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May 23, 2004

Writing Problems « Writing »

Have you noticed I haven't triumphantly proclaimed a word-completion total for my novel lately? There's a good reason for that.

At first, the problem was just that traveling over here and adjusting to the different sleep schedule was giving me problems.

...and it's possible that this is just an inertia problem. The more I write, the easier it is to write...but if I let it go for a week, then the inertia of not-writing becomes huge.

But the problem is different this time. It's not writer's block, because I've never had a problem with that. The solution is simple: you write. You put something on the page, even if it is just free-association stream-of-consciousness stuff you delete later. (none of that has ever been included in my word-count total)

Every novel I've attempted has foundered on the shoals of realization that the novel I'm writing sucks. It's not a realization, it's a process. I guess I needed to start enough novels to see that the same thing always happens: I start with a good idea, I have a fair idea of what I want to do, I start writing...and somewhere along the line, I lose the voice of the character, or the plot starts to seem contrived, or I realize it just won't work.

This time it took 12,000 words to paint myself into that corner. Each time it takes longer. Each time the novel starts out better and rolls along longer before coming apart at the seams.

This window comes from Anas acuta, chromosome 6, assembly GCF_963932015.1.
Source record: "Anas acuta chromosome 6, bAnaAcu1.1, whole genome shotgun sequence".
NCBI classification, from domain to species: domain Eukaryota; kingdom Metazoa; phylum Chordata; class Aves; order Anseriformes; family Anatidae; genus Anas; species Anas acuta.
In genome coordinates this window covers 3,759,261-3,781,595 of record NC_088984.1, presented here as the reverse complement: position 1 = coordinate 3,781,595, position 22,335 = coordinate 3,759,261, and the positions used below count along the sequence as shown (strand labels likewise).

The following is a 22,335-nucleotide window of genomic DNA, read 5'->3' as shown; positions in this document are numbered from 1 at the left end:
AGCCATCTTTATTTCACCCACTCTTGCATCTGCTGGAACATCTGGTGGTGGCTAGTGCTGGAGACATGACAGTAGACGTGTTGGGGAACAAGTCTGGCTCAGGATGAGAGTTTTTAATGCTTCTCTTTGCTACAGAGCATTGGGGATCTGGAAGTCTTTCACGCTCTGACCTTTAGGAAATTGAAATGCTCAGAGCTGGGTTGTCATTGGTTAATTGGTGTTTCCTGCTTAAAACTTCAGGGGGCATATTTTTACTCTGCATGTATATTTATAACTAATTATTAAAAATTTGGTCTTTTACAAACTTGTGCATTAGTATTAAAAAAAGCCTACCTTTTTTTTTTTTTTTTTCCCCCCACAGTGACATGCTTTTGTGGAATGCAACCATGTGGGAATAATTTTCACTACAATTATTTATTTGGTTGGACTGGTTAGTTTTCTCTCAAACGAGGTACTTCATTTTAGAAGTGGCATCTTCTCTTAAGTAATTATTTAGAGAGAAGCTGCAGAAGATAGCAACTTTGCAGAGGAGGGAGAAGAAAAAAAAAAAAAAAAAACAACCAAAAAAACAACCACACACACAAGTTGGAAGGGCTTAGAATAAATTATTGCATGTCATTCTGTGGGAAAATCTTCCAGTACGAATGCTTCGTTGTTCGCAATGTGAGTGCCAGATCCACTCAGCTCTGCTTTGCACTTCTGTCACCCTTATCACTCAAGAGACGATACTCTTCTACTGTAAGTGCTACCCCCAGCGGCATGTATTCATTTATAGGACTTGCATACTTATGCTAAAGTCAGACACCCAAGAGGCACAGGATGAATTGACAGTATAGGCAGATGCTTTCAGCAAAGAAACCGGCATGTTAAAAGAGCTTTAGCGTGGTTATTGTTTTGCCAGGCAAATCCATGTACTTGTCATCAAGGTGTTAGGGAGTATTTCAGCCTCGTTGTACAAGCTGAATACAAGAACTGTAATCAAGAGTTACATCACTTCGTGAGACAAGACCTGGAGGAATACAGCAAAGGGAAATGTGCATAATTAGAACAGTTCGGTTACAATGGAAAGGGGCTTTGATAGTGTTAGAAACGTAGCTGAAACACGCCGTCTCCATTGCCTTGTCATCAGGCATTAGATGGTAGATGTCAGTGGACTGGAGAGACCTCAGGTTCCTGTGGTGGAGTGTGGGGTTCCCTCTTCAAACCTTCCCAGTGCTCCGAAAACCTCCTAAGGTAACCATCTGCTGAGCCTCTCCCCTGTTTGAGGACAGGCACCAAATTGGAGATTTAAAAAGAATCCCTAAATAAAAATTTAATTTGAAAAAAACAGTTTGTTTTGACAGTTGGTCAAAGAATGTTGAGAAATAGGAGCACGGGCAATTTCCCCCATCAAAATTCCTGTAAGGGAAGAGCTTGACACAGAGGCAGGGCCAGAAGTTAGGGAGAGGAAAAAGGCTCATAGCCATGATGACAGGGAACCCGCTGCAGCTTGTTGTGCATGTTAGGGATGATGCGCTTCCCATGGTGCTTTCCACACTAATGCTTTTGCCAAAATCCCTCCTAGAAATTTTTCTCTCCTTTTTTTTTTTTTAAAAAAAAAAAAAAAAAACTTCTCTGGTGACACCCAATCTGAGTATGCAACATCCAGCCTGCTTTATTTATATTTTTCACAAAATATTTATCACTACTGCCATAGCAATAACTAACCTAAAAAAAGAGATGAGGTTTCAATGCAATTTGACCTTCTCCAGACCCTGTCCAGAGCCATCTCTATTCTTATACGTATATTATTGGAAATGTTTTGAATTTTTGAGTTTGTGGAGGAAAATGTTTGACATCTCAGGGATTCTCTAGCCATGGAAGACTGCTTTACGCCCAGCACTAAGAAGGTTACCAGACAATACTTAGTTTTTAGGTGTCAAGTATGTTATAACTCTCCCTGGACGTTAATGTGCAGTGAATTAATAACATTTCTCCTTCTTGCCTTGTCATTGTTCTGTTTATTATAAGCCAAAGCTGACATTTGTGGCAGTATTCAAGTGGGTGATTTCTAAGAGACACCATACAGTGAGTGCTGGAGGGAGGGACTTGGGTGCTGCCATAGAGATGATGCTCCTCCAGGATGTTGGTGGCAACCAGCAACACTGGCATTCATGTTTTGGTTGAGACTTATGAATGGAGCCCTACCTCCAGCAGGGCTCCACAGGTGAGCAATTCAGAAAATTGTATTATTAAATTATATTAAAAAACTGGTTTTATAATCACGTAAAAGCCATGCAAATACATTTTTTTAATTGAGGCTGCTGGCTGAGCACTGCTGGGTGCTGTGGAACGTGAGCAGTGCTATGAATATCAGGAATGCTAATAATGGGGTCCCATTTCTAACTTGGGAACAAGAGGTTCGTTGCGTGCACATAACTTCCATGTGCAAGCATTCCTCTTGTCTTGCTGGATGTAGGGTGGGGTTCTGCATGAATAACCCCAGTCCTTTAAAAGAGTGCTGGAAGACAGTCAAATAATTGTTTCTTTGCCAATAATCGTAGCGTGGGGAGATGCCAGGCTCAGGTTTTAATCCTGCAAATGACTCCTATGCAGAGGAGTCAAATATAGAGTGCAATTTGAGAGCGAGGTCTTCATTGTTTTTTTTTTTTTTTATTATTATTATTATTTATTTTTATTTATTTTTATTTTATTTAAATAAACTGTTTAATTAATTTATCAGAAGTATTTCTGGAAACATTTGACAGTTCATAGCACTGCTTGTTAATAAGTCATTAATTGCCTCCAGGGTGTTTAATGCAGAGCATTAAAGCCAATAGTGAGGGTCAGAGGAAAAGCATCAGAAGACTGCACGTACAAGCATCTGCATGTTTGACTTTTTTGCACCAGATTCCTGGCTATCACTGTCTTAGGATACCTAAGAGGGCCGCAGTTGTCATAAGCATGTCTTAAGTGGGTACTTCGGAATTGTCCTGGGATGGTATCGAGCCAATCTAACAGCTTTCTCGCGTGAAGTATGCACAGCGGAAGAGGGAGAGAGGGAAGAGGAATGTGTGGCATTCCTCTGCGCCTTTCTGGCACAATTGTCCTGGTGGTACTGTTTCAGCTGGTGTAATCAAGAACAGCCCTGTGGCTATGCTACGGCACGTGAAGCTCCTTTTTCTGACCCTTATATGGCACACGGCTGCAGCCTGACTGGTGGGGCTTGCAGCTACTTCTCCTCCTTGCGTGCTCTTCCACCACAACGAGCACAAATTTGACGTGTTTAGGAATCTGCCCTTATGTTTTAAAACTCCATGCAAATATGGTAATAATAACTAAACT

I'll hold onto it. I think the last 2-3 attempts may be fixable when I get more experience.

Part of the problem is that I want to write a Great Novel, with Grand Themes and an Important Message to Impart. At some point, that aspect tends to trip me up. I lose the voice of the character because Nathan the Writer keeps trying to say something, and then the next problem shows up: Impatience. Nathan the Writer gets tired of waiting for the character to do his job, and so starts ham-handedly pounding the keys that jerk the marionette's string.

I think if I try to keep pounding away at this novel, I'll just irritate myself.

It may be time to recognize I cannot write a novel. I can't tell a story, and I'm none too good at even a narrative joke or anecdote. Maybe I do not have the demeanor of a storyteller. Lord knows, there are enough people out there who would love to see you fail, I might as well please 'em, right?

Nope. It's a goal of mine to finish a novel. It's a process, and I'm learning and improving. You don't learn to run a marathon by running 26.2 miles your first time out. You build up to it.

I'm going to spend a week thinking about exactly what I want to write. Maybe the Neo-Western that's been bouncing around in my mind. Maybe an Anti-Terrorism-themed novel. I love the idea of a Muslim hero who fights against the Islamist meme that's taking over many of his friends and relations. I like the idea of bringing my knowledge of China and the Chinese language to people. Heck, I've even considered just retelling an old Chinese story in a new setting. It worked for West Side Story, no?